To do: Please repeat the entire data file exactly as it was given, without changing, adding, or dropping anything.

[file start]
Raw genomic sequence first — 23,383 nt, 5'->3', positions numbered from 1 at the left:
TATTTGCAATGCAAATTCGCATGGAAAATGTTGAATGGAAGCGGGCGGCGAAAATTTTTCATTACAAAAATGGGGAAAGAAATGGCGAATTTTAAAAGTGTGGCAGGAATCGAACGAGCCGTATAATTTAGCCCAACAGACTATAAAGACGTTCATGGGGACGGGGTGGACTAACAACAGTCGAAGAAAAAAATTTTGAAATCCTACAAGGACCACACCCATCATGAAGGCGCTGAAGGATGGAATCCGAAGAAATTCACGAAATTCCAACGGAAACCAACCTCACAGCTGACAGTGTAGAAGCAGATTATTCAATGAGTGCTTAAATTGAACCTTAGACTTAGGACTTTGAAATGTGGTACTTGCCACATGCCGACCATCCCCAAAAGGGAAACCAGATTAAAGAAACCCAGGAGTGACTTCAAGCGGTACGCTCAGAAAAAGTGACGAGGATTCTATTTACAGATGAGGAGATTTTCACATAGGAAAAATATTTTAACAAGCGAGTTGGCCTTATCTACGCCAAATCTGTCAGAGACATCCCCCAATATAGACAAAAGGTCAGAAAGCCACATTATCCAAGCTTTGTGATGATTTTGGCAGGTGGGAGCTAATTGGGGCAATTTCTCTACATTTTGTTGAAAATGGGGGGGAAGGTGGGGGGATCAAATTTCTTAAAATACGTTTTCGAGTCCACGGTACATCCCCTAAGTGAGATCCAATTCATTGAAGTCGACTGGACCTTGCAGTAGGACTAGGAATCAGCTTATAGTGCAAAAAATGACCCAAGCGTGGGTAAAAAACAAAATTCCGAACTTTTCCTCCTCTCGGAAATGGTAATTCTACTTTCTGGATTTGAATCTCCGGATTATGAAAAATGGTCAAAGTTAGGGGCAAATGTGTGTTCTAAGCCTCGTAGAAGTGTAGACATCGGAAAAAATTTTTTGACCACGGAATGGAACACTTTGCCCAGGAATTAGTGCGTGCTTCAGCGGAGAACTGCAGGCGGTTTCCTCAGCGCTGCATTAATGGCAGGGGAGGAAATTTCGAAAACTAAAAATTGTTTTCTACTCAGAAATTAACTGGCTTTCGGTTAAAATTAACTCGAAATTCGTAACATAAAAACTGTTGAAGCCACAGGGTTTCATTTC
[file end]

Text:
Raw genomic sequence first — 23,383 nt, 5'->3', positions numbered from 1 at the left:
TATTTGCAATGCAAATTCGCATGGAAAATGTTGAATGGAAGCGGGCGGCGAAAATTTTTCATTACAAAAATGGGGAAAGAAATGGCGAATTTTAAAAGTGTGGCAGGAATCGAACGAGCCGTATAATTTAGCCCAACAGACTATAAAGACGTTCATGGGGACGGGGTGGACTAACAACAGTCGAAGAAAAAAATTTTGAAATCCTACAAGGACCACACCCATCATGAAGGCGCTGAAGGATGGAATCCGAAGAAATTCACGAAATTCCAACGGAAACCAACCTCACAGCTGACAGTGTAGAAGCAGATTATTCAATGAGTGCTTAAATTGAACCTTAGACTTAGGACTTTGAAATGTGGTACTTGCCACATGCCGACCATCCCCAAAAGGGAAACCAGATTAAAGAAACCCAGGAGTGACTTCAAGCGGTACGCTCAGAAAAAGTGACGAGGATTCTATTTACAGATGAGGAGATTTTCACATAGGAAAAATATTTTAACAAGCGAGTTGGCCTTATCTACGCCAAATCTGTCAGAGACATCCCCCAATATAGACAAAAGGTCAGAAAGCCACATTATCCAAGCTTTGTGATGATTTTGGCAGGTGGGAGCTAATTGGGGCAATTTCTCTACATTTTGTTGAAAATGGGGGGGAAGGTGGGGGGATCAAATTTCTTAAAATACGTTTTCGAGTCCACGGTACATCCCCTAAGTGAGATCCAATTCATTGAAGTCGACTGGACCTTGCAGTAGGACTAGGAATCAGCTTATAGTGCAAAAAATGACCCAAGCGTGGGTAAAAAACAAAATTCCGAACTTTTCCTCCTCTCGGAAATGGTAATTCTACTTTCTGGATTTGAATCTCCGGATTATGAAAAATGGTCAAAGTTAGGGGCAAATGTGTGTTCTAAGCCTCGTAGAAGTGTAGACATCGGAAAAAATTTTTTGACCACGGAATGGAACACTTTGCCCAGGAATTAGTGCGTGCTTCAGCGGAGAACTGCAGGCGGTTTCCTCAGCGCTGCATTAATGGCAGGGGAGGAAATTTCGAAAACTAAAAATTGTTTTCTACTCAGAAATTAACTGGCTTTCGGTTAAAATTAACTCGAAATTCGTAACATAAAAACTGTTGAAGCCACAGGGTTTCATTTC